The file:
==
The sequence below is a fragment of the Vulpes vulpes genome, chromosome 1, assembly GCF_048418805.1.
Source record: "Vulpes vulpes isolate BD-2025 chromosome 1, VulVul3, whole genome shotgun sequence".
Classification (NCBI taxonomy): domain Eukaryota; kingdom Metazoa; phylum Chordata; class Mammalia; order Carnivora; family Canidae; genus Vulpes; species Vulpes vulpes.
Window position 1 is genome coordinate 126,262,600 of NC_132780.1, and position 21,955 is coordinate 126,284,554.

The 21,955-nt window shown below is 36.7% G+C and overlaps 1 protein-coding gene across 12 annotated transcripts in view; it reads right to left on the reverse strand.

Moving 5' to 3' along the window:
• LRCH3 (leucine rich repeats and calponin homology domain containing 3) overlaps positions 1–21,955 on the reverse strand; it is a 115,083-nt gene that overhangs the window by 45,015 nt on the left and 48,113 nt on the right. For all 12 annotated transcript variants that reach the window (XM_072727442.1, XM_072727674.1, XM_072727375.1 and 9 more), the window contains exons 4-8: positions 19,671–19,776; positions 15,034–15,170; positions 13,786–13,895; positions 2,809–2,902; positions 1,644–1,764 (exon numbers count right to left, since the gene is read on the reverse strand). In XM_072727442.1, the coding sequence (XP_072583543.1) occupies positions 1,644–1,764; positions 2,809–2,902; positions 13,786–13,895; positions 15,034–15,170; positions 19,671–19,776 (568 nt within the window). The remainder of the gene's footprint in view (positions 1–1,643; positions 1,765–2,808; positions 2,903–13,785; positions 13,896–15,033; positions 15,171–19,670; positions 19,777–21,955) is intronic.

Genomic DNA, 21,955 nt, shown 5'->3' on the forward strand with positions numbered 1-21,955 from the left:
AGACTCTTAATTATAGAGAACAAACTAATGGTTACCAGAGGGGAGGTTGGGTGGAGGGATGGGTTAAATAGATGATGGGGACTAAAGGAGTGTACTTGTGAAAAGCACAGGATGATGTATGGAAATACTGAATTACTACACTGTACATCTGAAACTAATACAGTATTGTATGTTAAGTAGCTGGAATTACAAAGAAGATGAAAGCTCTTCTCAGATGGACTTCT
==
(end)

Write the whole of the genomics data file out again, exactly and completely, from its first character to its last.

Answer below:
The sequence below is a fragment of the Vulpes vulpes genome, chromosome 1, assembly GCF_048418805.1.
Source record: "Vulpes vulpes isolate BD-2025 chromosome 1, VulVul3, whole genome shotgun sequence".
Classification (NCBI taxonomy): domain Eukaryota; kingdom Metazoa; phylum Chordata; class Mammalia; order Carnivora; family Canidae; genus Vulpes; species Vulpes vulpes.
Window position 1 is genome coordinate 126,262,600 of NC_132780.1, and position 21,955 is coordinate 126,284,554.

The 21,955-nt window shown below is 36.7% G+C and overlaps 1 protein-coding gene across 12 annotated transcripts in view; it reads right to left on the reverse strand.

Moving 5' to 3' along the window:
• LRCH3 (leucine rich repeats and calponin homology domain containing 3) overlaps positions 1–21,955 on the reverse strand; it is a 115,083-nt gene that overhangs the window by 45,015 nt on the left and 48,113 nt on the right. For all 12 annotated transcript variants that reach the window (XM_072727442.1, XM_072727674.1, XM_072727375.1 and 9 more), the window contains exons 4-8: positions 19,671–19,776; positions 15,034–15,170; positions 13,786–13,895; positions 2,809–2,902; positions 1,644–1,764 (exon numbers count right to left, since the gene is read on the reverse strand). In XM_072727442.1, the coding sequence (XP_072583543.1) occupies positions 1,644–1,764; positions 2,809–2,902; positions 13,786–13,895; positions 15,034–15,170; positions 19,671–19,776 (568 nt within the window). The remainder of the gene's footprint in view (positions 1–1,643; positions 1,765–2,808; positions 2,903–13,785; positions 13,896–15,033; positions 15,171–19,670; positions 19,777–21,955) is intronic.

Genomic DNA, 21,955 nt, shown 5'->3' on the forward strand with positions numbered 1-21,955 from the left:
AGACTCTTAATTATAGAGAACAAACTAATGGTTACCAGAGGGGAGGTTGGGTGGAGGGATGGGTTAAATAGATGATGGGGACTAAAGGAGTGTACTTGTGAAAAGCACAGGATGATGTATGGAAATACTGAATTACTACACTGTACATCTGAAACTAATACAGTATTGTATGTTAAGTAGCTGGAATTACAAAGAAGATGAAAGCTCTTCTCAGATGGACTTCT